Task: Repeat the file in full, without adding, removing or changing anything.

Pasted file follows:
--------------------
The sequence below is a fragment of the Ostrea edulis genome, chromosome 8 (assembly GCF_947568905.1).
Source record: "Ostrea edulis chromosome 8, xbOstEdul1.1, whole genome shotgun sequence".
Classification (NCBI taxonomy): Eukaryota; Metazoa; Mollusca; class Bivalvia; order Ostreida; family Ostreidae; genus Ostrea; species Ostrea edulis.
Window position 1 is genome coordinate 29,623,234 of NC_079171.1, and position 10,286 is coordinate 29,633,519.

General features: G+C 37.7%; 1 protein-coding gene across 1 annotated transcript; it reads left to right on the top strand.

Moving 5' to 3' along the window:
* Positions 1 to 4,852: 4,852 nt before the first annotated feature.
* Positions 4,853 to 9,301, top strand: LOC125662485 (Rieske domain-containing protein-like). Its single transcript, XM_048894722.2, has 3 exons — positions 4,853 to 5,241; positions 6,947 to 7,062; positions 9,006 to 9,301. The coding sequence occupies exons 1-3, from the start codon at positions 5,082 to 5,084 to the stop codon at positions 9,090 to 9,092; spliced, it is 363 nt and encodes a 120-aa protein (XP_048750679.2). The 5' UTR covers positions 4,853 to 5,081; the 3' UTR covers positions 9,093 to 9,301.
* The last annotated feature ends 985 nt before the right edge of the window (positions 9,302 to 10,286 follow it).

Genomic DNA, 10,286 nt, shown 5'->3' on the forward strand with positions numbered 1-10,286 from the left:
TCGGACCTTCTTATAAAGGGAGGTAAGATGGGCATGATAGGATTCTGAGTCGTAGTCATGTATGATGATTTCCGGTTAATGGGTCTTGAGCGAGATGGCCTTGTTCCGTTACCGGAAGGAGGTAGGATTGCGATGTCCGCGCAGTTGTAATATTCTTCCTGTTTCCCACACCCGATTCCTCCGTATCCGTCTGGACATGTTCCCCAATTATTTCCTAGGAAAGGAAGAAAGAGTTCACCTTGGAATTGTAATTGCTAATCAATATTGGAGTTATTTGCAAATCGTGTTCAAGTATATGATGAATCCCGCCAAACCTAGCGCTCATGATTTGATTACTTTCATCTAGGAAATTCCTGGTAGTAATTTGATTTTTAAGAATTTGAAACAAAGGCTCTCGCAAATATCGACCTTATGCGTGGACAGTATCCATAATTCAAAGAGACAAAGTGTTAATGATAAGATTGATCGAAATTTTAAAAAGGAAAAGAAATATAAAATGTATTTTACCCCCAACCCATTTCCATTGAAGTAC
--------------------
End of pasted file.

The sequence below is a fragment of the Ostrea edulis genome, chromosome 8 (assembly GCF_947568905.1).
Source record: "Ostrea edulis chromosome 8, xbOstEdul1.1, whole genome shotgun sequence".
Classification (NCBI taxonomy): Eukaryota; Metazoa; Mollusca; class Bivalvia; order Ostreida; family Ostreidae; genus Ostrea; species Ostrea edulis.
Window position 1 is genome coordinate 29,623,234 of NC_079171.1, and position 10,286 is coordinate 29,633,519.

General features: G+C 37.7%; 1 protein-coding gene across 1 annotated transcript; it reads left to right on the top strand.

Moving 5' to 3' along the window:
* Positions 1 to 4,852: 4,852 nt before the first annotated feature.
* Positions 4,853 to 9,301, top strand: LOC125662485 (Rieske domain-containing protein-like). Its single transcript, XM_048894722.2, has 3 exons — positions 4,853 to 5,241; positions 6,947 to 7,062; positions 9,006 to 9,301. The coding sequence occupies exons 1-3, from the start codon at positions 5,082 to 5,084 to the stop codon at positions 9,090 to 9,092; spliced, it is 363 nt and encodes a 120-aa protein (XP_048750679.2). The 5' UTR covers positions 4,853 to 5,081; the 3' UTR covers positions 9,093 to 9,301.
* The last annotated feature ends 985 nt before the right edge of the window (positions 9,302 to 10,286 follow it).

Genomic DNA, 10,286 nt, shown 5'->3' on the forward strand with positions numbered 1-10,286 from the left:
TCGGACCTTCTTATAAAGGGAGGTAAGATGGGCATGATAGGATTCTGAGTCGTAGTCATGTATGATGATTTCCGGTTAATGGGTCTTGAGCGAGATGGCCTTGTTCCGTTACCGGAAGGAGGTAGGATTGCGATGTCCGCGCAGTTGTAATATTCTTCCTGTTTCCCACACCCGATTCCTCCGTATCCGTCTGGACATGTTCCCCAATTATTTCCTAGGAAAGGAAGAAAGAGTTCACCTTGGAATTGTAATTGCTAATCAATATTGGAGTTATTTGCAAATCGTGTTCAAGTATATGATGAATCCCGCCAAACCTAGCGCTCATGATTTGATTACTTTCATCTAGGAAATTCCTGGTAGTAATTTGATTTTTAAGAATTTGAAACAAAGGCTCTCGCAAATATCGACCTTATGCGTGGACAGTATCCATAATTCAAAGAGACAAAGTGTTAATGATAAGATTGATCGAAATTTTAAAAAGGAAAAGAAATATAAAATGTATTTTACCCCCAACCCATTTCCATTGAAGTAC